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  • U.S. Soccer Structure Could Be Harming National Team -- Op Ed


    12/31/14

    Some believe the structure of Major League Soccer has inhibited the growth of the sport in the U.S. (Getty Images)
    (ATR) Is MLS an impediment to American success in international football?

    The US Men’s National Team has not made the semifinals of the FIFA World Cup since finishing third in 1930. After upsetting England in the 1950 World Cup, the U.S. men did not qualify for the tournament again until 1990. While qualifying for every tournament since 1990, the best finish in that period is an appearance in the quarterfinals in 2002. The team also made the finals of the FIFA Confederations Cup in 2009.

    It would be ludicrous to suggest that Major League Soccer, which only came into existence in the mid-1990s, is responsible for the mediocre showing of the U.S. Men’s National Team over the entire post-war period. It is, however, worth considering whether an alternative league structure would have produced a faster rise and a greater enhancement in the standing of the team than has MLS or any of the previous incarnations of professional men’s soccer in the U.S.

    Consider first the open league structure of Europe. Teams form and compete at numerous levels with successful teams rising to higher levels of competition and unsuccessful teams falling into lower levels of competition. The number of teams at each level is determined by a sport governing body rather than by the league members. This system channels the best talent, both managerial and athletic, to the higher level competitions and compensates that talent commensurately. Europe has no salary caps and minimal restrictions on player mobility and roster sizes.

    By contrast, MLS, like its predecessors, is a closed league with the league members determining how many teams are members. MLS also has restrictions on roster size and a salary cap, though this cap has been considerably weakened to enable clubs to hire a handful of star players at high salaries.
       
    The U.S. was eliminated by Belgium in the round of 16 at the 2014 FIFA World Cup. (Getty Images)
    The best young American players tend to go abroad to play. It is hard to fault them for this as both the compensation and the competition are better in Europe than in the U.S. Consider that the lowest paid player on a top English Premier League Club will earn $15,000 a week while the lowest paid player on an MLS team will earn only about 2.5 times that amount for an entire season.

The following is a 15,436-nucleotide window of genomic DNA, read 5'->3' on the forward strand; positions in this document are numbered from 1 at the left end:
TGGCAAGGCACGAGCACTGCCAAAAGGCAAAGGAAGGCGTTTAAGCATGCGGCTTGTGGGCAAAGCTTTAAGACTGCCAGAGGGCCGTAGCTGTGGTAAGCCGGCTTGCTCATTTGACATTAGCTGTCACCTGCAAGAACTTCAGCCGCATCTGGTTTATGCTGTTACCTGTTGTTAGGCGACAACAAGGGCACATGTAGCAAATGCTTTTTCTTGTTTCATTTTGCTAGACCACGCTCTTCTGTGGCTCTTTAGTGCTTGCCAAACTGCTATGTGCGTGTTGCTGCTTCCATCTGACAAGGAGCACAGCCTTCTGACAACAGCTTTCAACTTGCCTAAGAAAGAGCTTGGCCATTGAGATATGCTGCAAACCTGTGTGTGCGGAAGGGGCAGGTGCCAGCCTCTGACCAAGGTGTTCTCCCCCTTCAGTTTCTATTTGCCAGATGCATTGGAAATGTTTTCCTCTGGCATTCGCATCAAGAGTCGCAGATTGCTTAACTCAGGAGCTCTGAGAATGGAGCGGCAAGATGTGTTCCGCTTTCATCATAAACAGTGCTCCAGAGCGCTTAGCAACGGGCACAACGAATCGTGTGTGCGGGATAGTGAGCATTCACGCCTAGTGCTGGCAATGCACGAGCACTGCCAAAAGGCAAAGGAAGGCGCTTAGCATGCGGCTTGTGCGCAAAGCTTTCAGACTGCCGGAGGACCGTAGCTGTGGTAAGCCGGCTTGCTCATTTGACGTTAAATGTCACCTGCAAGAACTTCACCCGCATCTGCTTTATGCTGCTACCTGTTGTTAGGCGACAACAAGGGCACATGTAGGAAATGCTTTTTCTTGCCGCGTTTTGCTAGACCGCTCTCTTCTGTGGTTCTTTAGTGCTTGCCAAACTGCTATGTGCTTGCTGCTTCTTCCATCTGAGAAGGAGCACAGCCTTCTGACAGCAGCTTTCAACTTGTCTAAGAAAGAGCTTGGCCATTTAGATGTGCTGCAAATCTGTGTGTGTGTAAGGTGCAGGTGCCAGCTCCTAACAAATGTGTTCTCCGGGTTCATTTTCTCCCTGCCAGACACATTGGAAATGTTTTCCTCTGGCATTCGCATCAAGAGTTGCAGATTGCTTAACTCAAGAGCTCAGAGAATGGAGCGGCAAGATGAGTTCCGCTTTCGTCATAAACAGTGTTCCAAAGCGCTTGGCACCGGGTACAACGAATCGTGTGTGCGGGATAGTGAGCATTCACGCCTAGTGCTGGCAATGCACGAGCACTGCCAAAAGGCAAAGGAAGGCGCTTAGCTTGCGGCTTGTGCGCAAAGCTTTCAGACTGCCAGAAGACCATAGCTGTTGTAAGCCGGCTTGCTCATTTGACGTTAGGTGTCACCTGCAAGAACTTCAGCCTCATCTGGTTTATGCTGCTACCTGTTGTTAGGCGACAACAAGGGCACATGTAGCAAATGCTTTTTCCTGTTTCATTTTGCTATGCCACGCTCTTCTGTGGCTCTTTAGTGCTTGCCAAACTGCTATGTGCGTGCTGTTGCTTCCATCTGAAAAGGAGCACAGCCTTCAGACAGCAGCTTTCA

There are highly paid players in the MLS, of course. These players have one or both of two characteristics. First, they are aging stars from Europe for whom the European market has dried up. They cannot compete consistently at a level high enough to warrant top salaries any longer. Alternatively, they are American players who have had some success in Europe or have been stars on the U.S. men’s team.

    The common denominator is that both types of players are viewed as likely to attract American fans to MLS stadiums. This may well be a sound money making strategy for MLS. It does not seem to have been a successful strategy for improving the standing of the U.S. Men’s National Team among international football squads.

    So what alternative strategy might the US follow? My suggestion is that U.S. Soccer focus its efforts on developing a club system with promotion and relegation, as in Europe. Tap into the enormous growth in youth soccer over the last 20 years by developing a system of local clubs. Allow those clubs to recruit and develop players from a young age. Allow and incentivize clubs for older players to make it worthwhile to compensate players on a par with their European competitors, including attracting the highest quality players in their prime, to play in the U.S.

    My belief is that watching very good soccer will do more to grow the sport in the U.S. than watching mediocre soccer played by a few over-the-hill international stars and a large number of good - but not world-class - American players.

    Written by Dr. Dennis Coates, a sports economist and professor at the University of Maryland-Baltimore County

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